How the Canadian Opera Company’s re-staging of “Louis Riel” continued a legacy of marginalization and forgetting
When the Canadian Opera Company restaged Harry Somers’ Louis Riel in Toronto, Ottawa and Quebec City in 2017, the production was met with a great deal of excitement and anticipation. A seemingly endless number of articles discussed the production and director Peter Hinton’s attempts to address the colonial biases embedded in the work. Indigenous and non-Indigenous academics interested in Canadian music, or in opera more generally, eagerly added their voices to the conversation.
Many of the responses were positive; in fact, one person I spoke with was told by an opera aficionado that Louis Riel was so good that it was worth flying halfway across the country to see. Other voices were more critical. In particular, some important work was done to address Somers’ appropriation of a Nisga’a lament (which Somers and librettist Mavor Moore transformed into a “Cree” lullaby) by Stó:lō musicologist Dylan Robinson who worked closely with Nisga’a performers Wal’aks Keane Tait, G̱oothl Ts’imilx (Mike Dangeli), and Sm Łoodm ’Nüüsm (Mique’l Dangeli).
Despite the widespread attention directed at the opera, much of the debate failed to adequately address why it was restaged during Canada’s sesquicentennial celebration. (Métis scholar Adam Gaudry drew some attention to this question, but the issue did not figure centrally in general discussions.) There was, furthermore, no in-depth conversation about how Métis culture was represented in the opera—surprising given that it was a major cultural production.
What follows is a series of reflections on Louis Riel, on Canada’s consistent yet ever (subtly) changing relationship with the Métis, and on the legacy of forgetting. I say reflections rather than arguments because my intention is to keep the analysis open, to urge readers to build on them, and to consider how they might be linked to the broader context of Indigenous/settler relations in the land that is now most commonly known as Canada.
These reflections draw on my observations attending the opera in Ottawa and Toronto, as well as on critical readings of newspaper and academic articles about the opera. I also interviewed Métis attendees, and Métis performer Cole Alvis, who had a small role in the production, and was also a member of the silent chorus (which was added to the 2017 staging by Hinton).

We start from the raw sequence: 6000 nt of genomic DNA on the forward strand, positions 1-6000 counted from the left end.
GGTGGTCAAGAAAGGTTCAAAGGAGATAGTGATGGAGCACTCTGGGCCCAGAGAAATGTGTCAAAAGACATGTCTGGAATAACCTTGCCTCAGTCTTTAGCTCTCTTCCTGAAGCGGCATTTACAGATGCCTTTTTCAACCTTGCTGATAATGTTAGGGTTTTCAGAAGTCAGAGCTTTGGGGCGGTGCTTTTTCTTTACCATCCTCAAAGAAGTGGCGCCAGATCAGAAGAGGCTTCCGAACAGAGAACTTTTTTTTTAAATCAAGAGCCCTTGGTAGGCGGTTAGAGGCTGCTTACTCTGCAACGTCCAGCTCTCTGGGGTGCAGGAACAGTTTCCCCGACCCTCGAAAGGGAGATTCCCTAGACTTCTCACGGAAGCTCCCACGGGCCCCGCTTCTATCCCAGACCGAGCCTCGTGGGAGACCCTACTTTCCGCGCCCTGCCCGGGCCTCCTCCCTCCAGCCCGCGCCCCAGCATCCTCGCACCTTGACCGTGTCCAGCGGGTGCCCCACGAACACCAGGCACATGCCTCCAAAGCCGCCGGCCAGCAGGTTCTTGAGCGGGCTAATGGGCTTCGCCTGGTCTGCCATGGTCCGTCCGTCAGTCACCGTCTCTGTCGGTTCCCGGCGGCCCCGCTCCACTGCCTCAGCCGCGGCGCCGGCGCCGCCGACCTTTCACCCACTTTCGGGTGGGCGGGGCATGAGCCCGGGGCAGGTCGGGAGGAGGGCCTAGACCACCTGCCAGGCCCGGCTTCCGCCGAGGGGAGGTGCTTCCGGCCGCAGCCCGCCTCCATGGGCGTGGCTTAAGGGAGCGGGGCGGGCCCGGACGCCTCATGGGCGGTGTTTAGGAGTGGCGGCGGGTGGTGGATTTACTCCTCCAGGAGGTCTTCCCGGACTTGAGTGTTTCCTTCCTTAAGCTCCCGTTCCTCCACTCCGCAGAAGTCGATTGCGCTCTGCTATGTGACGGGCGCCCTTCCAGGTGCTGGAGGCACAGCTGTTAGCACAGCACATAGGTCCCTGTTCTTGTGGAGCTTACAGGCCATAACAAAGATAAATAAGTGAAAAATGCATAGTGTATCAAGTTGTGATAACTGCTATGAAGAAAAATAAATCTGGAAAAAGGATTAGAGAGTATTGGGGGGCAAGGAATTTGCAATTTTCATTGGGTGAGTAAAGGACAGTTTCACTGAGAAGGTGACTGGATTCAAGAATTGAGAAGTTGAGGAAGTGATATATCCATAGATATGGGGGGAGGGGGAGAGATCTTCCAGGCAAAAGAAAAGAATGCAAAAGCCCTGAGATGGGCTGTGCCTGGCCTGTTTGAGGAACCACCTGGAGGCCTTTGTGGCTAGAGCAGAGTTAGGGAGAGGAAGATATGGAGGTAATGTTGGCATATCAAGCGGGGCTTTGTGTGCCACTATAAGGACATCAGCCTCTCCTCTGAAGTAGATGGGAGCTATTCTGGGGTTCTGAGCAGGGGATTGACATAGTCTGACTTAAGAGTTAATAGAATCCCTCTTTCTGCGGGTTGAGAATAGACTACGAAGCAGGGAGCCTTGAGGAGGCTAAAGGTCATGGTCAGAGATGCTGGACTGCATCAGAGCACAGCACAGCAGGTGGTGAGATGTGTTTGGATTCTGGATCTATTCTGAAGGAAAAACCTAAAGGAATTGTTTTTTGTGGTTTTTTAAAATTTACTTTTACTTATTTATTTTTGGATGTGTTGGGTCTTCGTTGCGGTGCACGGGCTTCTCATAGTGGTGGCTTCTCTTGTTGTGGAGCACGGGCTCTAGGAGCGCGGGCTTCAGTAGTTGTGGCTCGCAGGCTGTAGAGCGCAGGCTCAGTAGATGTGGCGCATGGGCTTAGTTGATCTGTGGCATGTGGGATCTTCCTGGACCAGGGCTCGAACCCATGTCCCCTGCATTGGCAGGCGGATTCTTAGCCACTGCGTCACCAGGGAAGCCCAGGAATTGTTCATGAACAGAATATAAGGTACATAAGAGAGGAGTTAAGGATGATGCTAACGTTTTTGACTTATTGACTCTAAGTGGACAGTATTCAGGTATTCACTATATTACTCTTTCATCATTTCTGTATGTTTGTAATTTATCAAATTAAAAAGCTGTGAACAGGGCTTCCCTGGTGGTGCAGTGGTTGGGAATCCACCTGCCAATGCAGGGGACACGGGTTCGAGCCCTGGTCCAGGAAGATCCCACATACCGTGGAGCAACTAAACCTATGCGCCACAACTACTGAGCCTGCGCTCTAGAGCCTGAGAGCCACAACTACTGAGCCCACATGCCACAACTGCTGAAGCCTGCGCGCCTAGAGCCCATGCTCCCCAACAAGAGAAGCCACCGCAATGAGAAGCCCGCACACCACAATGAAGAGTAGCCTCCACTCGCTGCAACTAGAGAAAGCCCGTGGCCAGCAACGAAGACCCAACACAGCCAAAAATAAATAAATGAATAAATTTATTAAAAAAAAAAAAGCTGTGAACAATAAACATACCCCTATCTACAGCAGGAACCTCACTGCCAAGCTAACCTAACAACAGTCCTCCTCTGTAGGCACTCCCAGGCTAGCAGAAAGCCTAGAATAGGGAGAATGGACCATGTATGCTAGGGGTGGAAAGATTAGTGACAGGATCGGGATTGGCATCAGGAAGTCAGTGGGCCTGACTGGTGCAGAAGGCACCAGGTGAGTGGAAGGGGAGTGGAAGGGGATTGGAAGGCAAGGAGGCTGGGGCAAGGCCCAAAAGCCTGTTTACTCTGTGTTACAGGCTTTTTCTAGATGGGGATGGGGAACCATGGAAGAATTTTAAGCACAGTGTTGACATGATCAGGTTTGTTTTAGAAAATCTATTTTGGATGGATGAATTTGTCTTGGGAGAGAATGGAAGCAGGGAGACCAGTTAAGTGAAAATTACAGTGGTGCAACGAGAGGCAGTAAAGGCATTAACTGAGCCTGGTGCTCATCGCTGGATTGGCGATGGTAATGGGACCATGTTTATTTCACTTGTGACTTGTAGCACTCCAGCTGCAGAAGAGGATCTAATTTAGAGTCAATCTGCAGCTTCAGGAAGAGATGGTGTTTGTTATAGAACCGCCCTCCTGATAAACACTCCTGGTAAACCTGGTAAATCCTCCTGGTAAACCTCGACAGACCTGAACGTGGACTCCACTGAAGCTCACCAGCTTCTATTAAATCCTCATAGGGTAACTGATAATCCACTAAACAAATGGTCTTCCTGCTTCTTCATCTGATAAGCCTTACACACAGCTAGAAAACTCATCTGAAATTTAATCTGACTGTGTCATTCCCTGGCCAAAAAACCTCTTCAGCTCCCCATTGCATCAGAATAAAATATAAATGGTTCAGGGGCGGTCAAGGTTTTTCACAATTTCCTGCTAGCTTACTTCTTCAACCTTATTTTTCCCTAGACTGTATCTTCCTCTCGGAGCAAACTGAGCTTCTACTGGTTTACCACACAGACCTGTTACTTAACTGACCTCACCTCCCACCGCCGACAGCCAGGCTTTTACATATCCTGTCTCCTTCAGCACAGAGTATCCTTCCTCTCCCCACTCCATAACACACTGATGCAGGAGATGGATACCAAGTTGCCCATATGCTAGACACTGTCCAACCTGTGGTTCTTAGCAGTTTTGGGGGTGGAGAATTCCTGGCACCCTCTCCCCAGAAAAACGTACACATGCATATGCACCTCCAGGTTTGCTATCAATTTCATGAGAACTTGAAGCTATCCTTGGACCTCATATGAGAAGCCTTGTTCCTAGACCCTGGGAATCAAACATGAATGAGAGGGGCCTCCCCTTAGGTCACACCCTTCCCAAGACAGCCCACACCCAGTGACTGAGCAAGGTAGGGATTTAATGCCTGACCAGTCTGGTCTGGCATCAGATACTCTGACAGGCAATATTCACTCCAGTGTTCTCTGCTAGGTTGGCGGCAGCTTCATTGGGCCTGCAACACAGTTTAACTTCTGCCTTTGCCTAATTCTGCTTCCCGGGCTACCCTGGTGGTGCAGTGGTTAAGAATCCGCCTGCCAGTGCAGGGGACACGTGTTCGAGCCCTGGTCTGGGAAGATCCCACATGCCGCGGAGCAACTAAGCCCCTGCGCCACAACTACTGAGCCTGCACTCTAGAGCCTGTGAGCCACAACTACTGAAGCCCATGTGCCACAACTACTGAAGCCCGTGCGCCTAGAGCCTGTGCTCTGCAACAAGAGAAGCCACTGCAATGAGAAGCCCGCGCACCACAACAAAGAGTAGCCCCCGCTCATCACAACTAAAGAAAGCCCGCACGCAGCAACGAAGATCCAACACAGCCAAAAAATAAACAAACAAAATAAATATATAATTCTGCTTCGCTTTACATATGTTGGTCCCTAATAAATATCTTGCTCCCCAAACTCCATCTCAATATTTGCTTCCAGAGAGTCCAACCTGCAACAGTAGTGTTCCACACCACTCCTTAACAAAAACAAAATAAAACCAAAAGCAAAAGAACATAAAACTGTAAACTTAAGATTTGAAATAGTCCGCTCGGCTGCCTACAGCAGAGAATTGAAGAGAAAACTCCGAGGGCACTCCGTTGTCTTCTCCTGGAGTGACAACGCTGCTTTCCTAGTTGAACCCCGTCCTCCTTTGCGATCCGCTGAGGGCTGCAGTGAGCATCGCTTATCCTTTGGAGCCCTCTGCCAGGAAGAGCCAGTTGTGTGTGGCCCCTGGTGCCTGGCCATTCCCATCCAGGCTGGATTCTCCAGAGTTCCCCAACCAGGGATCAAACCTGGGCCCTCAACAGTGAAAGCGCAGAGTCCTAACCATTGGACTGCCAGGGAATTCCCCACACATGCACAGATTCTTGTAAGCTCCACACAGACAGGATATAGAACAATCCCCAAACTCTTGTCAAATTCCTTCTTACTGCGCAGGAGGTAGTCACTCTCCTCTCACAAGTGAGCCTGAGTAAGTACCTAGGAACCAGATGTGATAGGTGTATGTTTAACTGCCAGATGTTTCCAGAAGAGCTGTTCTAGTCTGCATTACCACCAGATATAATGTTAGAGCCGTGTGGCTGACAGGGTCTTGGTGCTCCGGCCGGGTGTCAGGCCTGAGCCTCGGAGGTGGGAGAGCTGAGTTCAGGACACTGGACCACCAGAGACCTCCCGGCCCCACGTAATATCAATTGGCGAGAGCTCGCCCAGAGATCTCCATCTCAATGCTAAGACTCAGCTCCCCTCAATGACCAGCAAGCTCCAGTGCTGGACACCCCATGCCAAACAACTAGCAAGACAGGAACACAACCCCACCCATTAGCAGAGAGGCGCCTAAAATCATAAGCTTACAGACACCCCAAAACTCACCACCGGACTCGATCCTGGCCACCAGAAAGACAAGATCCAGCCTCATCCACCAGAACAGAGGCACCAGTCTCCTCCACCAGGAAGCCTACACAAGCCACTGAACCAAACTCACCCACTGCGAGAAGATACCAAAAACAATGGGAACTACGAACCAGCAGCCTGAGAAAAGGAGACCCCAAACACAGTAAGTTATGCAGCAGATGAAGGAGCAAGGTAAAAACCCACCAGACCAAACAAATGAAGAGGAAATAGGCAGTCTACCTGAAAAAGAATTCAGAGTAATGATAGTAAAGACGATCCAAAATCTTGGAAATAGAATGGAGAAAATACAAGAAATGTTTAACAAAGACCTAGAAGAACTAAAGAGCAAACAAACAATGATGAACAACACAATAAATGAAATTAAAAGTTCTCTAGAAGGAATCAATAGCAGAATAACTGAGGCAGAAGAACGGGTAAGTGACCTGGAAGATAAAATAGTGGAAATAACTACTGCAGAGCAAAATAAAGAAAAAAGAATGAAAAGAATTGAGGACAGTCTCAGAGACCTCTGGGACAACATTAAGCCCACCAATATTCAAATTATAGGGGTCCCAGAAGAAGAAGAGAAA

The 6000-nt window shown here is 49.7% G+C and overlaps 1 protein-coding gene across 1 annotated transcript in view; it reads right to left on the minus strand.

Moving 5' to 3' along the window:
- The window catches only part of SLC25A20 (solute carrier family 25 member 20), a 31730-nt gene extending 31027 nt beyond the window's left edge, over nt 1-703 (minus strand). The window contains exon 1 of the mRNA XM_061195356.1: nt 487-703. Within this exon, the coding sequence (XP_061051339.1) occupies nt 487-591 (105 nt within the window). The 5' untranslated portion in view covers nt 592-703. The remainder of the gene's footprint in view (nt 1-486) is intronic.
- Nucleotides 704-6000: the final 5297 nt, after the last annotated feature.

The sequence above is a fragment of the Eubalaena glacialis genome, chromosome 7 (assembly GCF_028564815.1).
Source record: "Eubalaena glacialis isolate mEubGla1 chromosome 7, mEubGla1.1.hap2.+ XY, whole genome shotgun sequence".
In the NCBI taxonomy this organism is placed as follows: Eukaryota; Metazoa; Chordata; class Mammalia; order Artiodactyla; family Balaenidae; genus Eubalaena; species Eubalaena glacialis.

A Curious Obsession with the Life and Death of Riel
Louis Riel closes with the words “the goddamn son of a bitch is dead.” This final pronouncement is intoned by Dr. John Christian Schultz (the actor playing Schultz, that is), founder of the Canada First party, which in the late 1800s functioned as a forum for Protestant agitators in Red River. This dramatic, if rather crass end to the opera epitomizes Canada’s curious obsession with Riel—Canada’s love/hate relationship with the man and the myth.
Representations of Riel have been prolific in the arts, not just in Canada but around the world : several popular songs, at least three classical compositions, and about thirty plays have been written—largely by settler Canadians—about Louis Riel.
The opera Louis Riel is, then, part of a history of settlers representing Riel through the arts. It also embodies this love/hate relationship.
Although the opera portrays Riel as bordering on insane, other characters are arguably worse: the drunken, lying, manipulative John A. Macdonald, the childish and impulsive Thomas Scott, and the Orangemen filled with glee as they sing, “We’ll hang him up the river and he’ll roast in hell forever…” Viewers are to some extent drawn to identify with Riel despite being compelled to applaud as the opera ends—immediately after Riel is hanged—as if they were applauding his death.
Louis Riel was written to mark Canada’s centennial. While it’s remarkable that such an episode in Canadian history would be used during a time of celebration, it is also notable that Indigenous peoples were, at the time, incidental to discussions of the opera. No efforts were made to reach out to the Métis community, and one woman I spoke with noted that her mom wanted to attend the 1967 production but was unable to due to the cost. Instead, as scholars Linda and Michael Hutcheon note, the opera was positioned by the Canadian Opera Company as a “‘provocative foray into Canadian political mythology” capturing “the tragedy and high drama of an episode that almost tore the country asunder, an episode which has had important and lasting effects on the relationship between French- and English-speaking Canada.”
Indeed, the Royal Commission on Bilingualism and Biculturalism began in 1963, four years before the opera was created. Preliminary findings were released in 1965, the same year the Royal Union Flag was replaced. The commission’s final reports were published between 1967 and 1970.